boards are discussing, as well as which police precinct they are a part of, who to call in
case of emergency, and what health and social services are available on the net.
For people who need to reach a Queens or
New York City legislator, their phone numbers are available as well.
Promoting Queens tourism is one objective of the website.
According to Andrews, the creators of
the website are particularly proud of the information the site supplies to seniors and
victims of domestic violence.
For seniors, there is everything from
health care support to information on cultural centers and recreation.
There are phone numbers for the Emergency
Food Hunger Hotline and the New York State Central Register Child Abuse and Maltreatment
Hotline. Information and support are also provided for issues such as mental health,
mental retardation, alcoholism and homelessness.
Linked to the web page "Sexual Assault
and Domestic Violence Survivors: A Directory of Queens Services" is a message from
Claire Shulman indicating the importance of using the services in Queens.
"The trauma of [sexual assault and
domestic violence] is often compounded by the fact that victims are ashamed or feel
isolated by society. This silence must be broken. Help is available. This directory is a
guide to medical, legal, social, counseling and psychological services available to
victims of domestic violence and sexual assault," Shulman wrote.
Development And Education
The city has helpful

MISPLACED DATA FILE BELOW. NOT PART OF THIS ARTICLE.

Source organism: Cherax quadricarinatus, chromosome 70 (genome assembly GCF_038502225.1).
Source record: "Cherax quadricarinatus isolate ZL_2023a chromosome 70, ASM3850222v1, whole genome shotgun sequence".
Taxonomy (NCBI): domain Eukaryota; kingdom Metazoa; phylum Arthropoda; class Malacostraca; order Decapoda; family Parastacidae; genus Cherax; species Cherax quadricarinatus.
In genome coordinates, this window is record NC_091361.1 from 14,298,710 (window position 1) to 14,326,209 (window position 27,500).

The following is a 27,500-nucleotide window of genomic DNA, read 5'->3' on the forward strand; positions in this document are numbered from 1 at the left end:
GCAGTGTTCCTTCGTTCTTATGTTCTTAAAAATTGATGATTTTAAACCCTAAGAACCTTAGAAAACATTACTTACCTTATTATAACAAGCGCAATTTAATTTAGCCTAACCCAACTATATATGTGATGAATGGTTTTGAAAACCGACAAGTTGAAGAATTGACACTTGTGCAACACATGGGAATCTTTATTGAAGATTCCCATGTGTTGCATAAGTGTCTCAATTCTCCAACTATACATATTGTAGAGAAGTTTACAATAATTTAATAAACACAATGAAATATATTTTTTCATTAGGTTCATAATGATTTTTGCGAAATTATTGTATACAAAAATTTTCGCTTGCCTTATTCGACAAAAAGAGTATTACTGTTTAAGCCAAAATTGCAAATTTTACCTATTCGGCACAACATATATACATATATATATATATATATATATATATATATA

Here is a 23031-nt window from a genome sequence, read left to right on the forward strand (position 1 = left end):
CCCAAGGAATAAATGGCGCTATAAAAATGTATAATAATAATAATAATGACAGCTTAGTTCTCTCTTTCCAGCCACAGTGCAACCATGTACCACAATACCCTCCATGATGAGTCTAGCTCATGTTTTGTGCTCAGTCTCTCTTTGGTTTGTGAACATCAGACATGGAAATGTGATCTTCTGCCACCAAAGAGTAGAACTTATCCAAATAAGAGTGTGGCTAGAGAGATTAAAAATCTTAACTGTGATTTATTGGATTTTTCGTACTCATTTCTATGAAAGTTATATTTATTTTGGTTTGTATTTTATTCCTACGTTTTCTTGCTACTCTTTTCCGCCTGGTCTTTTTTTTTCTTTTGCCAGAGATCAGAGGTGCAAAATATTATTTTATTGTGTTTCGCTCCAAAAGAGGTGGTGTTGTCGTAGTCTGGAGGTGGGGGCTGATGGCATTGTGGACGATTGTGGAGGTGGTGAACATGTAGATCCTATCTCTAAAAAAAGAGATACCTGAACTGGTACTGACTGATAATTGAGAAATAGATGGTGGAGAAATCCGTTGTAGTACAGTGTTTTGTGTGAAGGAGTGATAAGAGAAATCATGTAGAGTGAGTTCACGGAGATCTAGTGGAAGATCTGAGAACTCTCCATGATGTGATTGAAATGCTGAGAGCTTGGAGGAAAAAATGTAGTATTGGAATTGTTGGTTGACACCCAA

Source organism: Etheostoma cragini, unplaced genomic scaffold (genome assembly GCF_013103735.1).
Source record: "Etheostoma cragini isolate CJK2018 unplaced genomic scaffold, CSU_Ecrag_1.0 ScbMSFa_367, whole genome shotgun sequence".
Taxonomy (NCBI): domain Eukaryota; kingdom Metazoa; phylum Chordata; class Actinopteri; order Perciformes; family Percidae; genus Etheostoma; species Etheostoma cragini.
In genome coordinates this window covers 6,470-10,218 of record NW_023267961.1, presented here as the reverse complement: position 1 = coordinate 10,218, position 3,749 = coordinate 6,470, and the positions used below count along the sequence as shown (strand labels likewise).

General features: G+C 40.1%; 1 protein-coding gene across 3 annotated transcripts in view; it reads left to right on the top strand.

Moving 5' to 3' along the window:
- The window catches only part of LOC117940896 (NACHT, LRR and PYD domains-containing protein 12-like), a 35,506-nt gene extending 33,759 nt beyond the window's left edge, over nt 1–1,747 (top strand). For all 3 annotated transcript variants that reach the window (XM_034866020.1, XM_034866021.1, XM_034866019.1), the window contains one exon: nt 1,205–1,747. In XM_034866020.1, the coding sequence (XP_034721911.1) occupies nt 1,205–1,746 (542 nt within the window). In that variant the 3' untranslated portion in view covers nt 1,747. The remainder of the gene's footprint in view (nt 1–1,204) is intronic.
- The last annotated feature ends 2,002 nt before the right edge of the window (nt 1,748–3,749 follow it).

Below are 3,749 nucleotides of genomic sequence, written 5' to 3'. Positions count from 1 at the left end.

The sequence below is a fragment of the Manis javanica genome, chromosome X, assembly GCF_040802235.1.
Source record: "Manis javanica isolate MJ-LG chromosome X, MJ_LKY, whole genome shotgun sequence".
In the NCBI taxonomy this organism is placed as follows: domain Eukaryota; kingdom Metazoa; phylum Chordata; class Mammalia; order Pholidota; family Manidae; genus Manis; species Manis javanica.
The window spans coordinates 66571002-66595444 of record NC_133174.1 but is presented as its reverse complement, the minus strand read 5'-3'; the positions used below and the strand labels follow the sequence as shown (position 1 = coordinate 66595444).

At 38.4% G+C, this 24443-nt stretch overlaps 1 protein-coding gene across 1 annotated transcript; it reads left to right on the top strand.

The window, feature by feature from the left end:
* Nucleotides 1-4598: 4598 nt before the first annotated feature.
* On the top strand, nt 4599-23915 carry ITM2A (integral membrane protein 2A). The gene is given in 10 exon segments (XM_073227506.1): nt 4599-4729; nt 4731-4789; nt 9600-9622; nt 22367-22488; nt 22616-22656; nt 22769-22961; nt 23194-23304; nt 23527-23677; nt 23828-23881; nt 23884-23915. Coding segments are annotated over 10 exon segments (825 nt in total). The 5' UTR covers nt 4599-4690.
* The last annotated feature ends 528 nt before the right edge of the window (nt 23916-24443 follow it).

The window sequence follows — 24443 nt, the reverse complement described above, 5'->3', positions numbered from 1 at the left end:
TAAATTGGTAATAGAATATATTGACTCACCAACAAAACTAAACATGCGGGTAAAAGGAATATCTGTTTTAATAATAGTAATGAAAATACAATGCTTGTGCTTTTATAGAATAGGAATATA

suggestions and means of support for those people interested in starting a new business.
The website offers information on how to obtain a business license or permit or become
involved in local business groups.
The "Queens Employer Assistance
Guide," noted on the website, can be useful for employers who are looking to hire
staff and need advice on training methods or tax credits.
The use of land and property in Queens, for
those wishing to see how the city is planned, is determined by the Planning and
Development Department, whose public meetings are also listed on the site.
Every school in Queens, from elementary to
higher education, is indicated with address and phone number, as are Queens
Links are available to the Board of
Education Website and the Queens Borough Public Library official website.
Company Behind Queens On The Web
The new and improved website
was designed by Citysoft Inc., a Kew Gardens based company that has been in the business
of helping several offices throughout the city meet their needs since the mid-1980s.
Citysofts list of clients include the
New York Mets, The Mayors Office, The Office of the Bronx Borough President, over 50
city community Boards and a number of local law and accounting firms.
The Queens Tribunes
annual official guide to Queens, the Queens Blue Book, is also up, running and just a
For the facts and figures, maps and measures and all the
phone numbers and websites of Queens, log on to www.queenstribune.com/guide2001/index.html.
If you dont have home
access to the Internet, you can still log onto the Queens Borough Presidents web
site on computers available at your local branches of the Queens Borough Public Library
All of the QBPLs 61 branches offer
free Internet access.
The Central Library branch of the QBPL has
a "cyber center" with 48 Internet accessible stations open to the public,
run on a first-come-first-serve basis. It is not mandatory to have a library membership to
use the computers.
The Central Library is located at 89-11 Merrick Blvd. in
Jamaica. For more information call 990-0700.
Log on to the Office of the Queens
Borough Presidents web site at:
For the Queens Blue Book log on to: